The Cabinet on Thursday allowed composite foreign investment caps, merging those on foreign direct investment and portfolio investment. The move will benefit companies in single-brand retail, credit information business and commodity and power exchanges; it isn’t applicable to banks and defence companies.
Bankers, however, claimed they would benefit from the move, leading to confusion on the matter.
Besides, a clause in the proposal, mooted by the Department of Industrial Policy and Promotion (DIPP) — portfolio investment up to an aggregate of 49 per cent be allowed without being subject to government approval and sectoral norms — has resulted in various interpretations, with some experts saying foreign portfolio investment (FPI) of up to 49 per cent could be allowed in the print media.
Foreign investment of up to 100 per cent through the automatic route is already allowed in a vast majority of sectors.
However, a board resolution would still be needed from the company concerned to increase FPI beyond 24 per cent, but that level could now be increased to the sectoral caps.
“Currently, companies require board resolution to increase FII limits beyond 24 per cent. It seems a resolution will still be required to increase it beyond 24 per cent. But now, it could be increased till the sectoral limit, against a separate FPI limit, as is the case in some sectors now,” said Punit Shah of Dhruva Advisors LLP.
Earlier in the day, the Cabinet announcement had evoked positive response from lenders, with YES Bank saying it had already secured board approval for increasing the FPI limit up to 74 per cent, as well as an enabling nod from shareholders for this.
Rana Kapoor, managing director and chief executive, YES Bank, said, “Currently, our FII holding is below 49 per cent. Therefore, from YES Bank’s capital-raising perspective, we now have headroom to substantially increase the FII holding, given intensive FII interest in YES Bank in the past.”
Banking stocks rose following the Cabinet announcement: Axis Bank was up 4.14 per cent on the BSE, followed by Kotak Mahindra Bank (4.03 per cent), YES Bank (3.11 per cent), HDFC Bank (1.54 per cent), State Bank of India (1.29 per cent) and ICICI Bank (0.83 per cent).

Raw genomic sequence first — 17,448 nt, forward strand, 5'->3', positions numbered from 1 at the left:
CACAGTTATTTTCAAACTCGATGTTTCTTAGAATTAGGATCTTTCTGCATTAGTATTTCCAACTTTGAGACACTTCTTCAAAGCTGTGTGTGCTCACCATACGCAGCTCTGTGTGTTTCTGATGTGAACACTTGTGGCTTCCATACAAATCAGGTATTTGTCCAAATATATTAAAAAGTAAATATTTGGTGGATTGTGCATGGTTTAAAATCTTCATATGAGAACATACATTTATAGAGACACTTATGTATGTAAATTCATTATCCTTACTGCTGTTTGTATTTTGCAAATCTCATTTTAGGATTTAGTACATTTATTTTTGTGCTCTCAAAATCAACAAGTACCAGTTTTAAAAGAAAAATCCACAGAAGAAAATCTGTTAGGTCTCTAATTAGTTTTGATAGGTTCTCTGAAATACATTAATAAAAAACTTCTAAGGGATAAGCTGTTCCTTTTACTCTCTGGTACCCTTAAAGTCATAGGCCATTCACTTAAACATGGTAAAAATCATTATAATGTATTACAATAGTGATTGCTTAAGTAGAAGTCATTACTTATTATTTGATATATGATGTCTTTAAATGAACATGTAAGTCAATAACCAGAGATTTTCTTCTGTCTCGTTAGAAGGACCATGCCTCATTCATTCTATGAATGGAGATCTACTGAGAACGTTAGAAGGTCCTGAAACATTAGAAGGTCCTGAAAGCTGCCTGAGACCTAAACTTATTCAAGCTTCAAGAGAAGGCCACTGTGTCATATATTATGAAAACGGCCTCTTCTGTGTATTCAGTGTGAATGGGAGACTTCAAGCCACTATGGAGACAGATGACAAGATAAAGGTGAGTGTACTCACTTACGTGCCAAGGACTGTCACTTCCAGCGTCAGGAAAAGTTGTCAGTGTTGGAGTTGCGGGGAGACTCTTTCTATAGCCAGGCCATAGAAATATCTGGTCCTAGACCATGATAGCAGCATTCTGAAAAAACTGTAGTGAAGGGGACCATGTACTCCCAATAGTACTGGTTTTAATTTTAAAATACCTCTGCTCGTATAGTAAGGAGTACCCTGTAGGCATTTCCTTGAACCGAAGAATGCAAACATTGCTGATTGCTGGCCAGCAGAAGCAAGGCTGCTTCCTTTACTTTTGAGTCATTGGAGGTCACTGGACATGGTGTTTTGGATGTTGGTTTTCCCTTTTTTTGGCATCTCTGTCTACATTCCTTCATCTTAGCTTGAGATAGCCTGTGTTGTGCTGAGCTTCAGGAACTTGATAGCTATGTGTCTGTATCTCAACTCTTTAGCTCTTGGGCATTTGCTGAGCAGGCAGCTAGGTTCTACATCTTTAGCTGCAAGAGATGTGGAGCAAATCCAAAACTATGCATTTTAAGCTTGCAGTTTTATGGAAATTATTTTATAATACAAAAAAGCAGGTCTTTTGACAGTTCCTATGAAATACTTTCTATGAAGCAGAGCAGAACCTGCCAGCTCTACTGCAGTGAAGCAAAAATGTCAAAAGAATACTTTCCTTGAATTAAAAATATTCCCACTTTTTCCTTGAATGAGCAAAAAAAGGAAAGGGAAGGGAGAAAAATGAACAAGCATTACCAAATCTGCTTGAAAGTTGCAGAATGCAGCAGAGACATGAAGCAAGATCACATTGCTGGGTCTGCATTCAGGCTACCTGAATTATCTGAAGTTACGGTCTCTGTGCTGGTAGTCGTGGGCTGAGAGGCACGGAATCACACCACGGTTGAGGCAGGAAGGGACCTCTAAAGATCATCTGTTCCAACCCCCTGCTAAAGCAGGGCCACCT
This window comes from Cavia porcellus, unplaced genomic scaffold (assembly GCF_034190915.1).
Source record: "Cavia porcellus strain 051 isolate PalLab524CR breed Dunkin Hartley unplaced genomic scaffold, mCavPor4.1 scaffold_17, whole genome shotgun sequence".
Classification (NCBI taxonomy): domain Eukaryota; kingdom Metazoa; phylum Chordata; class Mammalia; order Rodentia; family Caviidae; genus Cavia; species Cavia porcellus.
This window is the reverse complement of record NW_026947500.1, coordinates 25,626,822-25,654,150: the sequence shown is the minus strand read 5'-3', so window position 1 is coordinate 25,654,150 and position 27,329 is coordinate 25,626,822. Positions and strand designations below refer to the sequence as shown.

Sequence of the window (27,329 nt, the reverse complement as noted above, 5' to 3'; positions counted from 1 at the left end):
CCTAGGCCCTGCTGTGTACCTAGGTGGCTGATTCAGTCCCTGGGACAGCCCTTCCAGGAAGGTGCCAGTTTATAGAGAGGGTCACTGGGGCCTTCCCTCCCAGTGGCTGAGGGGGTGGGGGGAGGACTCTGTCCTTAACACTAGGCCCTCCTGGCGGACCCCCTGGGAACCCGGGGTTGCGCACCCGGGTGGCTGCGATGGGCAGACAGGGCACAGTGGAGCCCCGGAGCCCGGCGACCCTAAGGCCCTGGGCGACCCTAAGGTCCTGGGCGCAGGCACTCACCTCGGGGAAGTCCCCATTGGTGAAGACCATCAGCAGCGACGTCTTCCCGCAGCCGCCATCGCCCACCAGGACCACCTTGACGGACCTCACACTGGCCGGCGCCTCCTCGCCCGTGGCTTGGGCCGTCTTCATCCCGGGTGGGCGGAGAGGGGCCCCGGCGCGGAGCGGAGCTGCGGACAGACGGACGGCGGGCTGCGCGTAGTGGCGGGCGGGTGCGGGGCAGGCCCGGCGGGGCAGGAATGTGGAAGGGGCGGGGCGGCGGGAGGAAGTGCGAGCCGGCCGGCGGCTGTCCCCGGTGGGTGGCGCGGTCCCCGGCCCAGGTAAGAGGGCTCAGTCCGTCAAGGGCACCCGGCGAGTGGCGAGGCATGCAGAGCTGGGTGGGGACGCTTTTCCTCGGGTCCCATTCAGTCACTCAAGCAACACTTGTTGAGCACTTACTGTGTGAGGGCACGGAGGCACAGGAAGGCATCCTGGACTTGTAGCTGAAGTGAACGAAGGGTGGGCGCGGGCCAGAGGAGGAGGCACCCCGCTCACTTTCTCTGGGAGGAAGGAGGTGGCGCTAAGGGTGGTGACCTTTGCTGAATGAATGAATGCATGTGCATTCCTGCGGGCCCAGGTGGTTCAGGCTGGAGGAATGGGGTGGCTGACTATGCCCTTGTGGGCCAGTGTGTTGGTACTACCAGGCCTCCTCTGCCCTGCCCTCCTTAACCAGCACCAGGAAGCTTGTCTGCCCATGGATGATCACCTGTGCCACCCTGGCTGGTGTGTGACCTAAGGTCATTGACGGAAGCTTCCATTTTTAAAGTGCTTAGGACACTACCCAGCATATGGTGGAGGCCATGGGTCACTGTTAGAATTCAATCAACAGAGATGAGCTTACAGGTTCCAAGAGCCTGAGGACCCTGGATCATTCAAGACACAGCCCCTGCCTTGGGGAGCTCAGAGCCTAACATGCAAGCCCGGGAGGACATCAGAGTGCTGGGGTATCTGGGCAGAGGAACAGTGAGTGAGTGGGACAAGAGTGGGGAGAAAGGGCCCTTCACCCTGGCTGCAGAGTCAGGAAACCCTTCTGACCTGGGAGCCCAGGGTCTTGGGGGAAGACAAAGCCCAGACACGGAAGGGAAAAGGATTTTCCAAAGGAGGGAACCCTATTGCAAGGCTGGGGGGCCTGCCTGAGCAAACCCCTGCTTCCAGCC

However, later in the day, the DIPP and finance ministry officials clarified the composite caps wouldn’t be applicable to the defence and banking sectors --- the FPI cap would remain at 24 per cent in defence and 49 per cent in private sector banks. Currently, foreign investment of up to 49 per cent is allowed in defence and 74 per cent in private banks. Subject to certain conditions, foreign investment may exceed 49 per cent in defence, with the approval of the Cabinet Committee on Security.
Besides FDI and FPI, investment by NRIs, foreign venture capital investors, limited liability partnerships and those in the form of depository receipts would qualify as foreign investment.
In sectors with composite caps, the existing condition of seeking the FIPB’s approval would hold. For instance, in single-brand retail, foreign investment beyond 49 per cent will still require an FIPB approval. That might increase greater scrutiny of FPI money in some cases, a DIPP official said. Punit Shah said there would be greater scrutiny of FPI inflows beyond the automatic route in sectors with both automatic and approval routes.
The Cabinet decision will allow FPI investment up to an aggregate of 49 per cent without the government’s approval or compliance with sectoral conditions if such investments do not result in transfer of ownership or control of Indian entities from resident Indians to non-resident ones.
This, too, is a grey area. “FDI of up to 26 per cent is permitted in the print media, with government approval. After the change, portfolio investment of up to 49 per cent is permitted without government approval, if there is no change in control with a resident Indian citizen,” said Mehul Modi, senior director, Deloitte in India. He added there was need for more clarity in this regard.
Currently, up to 26 per cent FDI is allowed in print media engaged in news and current affairs and in Indian editions of foreign magazines dealing with news and current affairs, with government approval.